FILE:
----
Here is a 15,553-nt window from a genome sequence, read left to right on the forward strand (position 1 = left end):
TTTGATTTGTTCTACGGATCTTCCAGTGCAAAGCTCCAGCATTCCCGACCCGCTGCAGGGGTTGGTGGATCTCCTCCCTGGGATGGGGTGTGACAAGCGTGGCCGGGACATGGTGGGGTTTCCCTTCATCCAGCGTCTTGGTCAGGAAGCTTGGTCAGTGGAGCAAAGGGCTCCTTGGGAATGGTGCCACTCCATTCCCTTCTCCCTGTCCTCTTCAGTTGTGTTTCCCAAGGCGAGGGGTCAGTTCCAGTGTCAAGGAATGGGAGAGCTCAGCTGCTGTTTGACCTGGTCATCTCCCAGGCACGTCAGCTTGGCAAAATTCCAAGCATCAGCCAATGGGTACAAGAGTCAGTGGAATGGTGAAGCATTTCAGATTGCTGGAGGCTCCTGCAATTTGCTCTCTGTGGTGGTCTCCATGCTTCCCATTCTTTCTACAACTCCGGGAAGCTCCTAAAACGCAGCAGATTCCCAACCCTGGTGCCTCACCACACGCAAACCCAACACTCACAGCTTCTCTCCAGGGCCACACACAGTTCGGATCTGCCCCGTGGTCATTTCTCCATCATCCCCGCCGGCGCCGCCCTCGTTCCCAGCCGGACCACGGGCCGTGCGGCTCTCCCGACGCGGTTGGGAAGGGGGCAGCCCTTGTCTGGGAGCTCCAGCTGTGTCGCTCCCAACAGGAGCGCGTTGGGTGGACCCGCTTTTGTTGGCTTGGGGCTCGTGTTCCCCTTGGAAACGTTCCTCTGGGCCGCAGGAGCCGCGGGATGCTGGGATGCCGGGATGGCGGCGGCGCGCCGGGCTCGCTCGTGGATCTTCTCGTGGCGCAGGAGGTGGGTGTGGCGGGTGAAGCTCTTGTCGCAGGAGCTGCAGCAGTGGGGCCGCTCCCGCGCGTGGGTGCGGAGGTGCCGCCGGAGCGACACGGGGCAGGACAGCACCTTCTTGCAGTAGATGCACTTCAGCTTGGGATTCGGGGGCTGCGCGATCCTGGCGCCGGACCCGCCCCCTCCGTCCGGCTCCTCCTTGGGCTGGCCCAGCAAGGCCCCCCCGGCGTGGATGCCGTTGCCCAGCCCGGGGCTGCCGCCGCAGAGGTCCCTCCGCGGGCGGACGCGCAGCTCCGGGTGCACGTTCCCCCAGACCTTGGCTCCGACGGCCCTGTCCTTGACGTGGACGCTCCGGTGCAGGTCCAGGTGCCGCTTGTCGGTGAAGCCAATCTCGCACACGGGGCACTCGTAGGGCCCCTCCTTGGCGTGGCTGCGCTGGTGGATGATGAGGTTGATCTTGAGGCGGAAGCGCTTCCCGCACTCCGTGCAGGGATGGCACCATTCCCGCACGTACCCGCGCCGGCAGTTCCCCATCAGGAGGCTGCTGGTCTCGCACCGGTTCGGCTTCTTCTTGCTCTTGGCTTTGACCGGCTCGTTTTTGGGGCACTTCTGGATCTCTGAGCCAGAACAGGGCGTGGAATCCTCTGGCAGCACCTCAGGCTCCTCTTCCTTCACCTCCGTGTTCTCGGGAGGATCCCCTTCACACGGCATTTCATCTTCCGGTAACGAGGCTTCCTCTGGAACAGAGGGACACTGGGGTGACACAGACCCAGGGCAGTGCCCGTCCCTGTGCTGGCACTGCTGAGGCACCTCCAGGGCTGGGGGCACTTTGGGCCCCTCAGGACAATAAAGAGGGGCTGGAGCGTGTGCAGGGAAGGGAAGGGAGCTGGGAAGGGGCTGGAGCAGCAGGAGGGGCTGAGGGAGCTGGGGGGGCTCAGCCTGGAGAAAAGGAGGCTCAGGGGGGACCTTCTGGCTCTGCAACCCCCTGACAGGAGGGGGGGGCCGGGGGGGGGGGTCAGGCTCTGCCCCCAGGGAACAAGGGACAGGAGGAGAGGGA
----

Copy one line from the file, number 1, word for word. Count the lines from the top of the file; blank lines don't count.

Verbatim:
Here is a 15,553-nt window from a genome sequence, read left to right on the forward strand (position 1 = left end):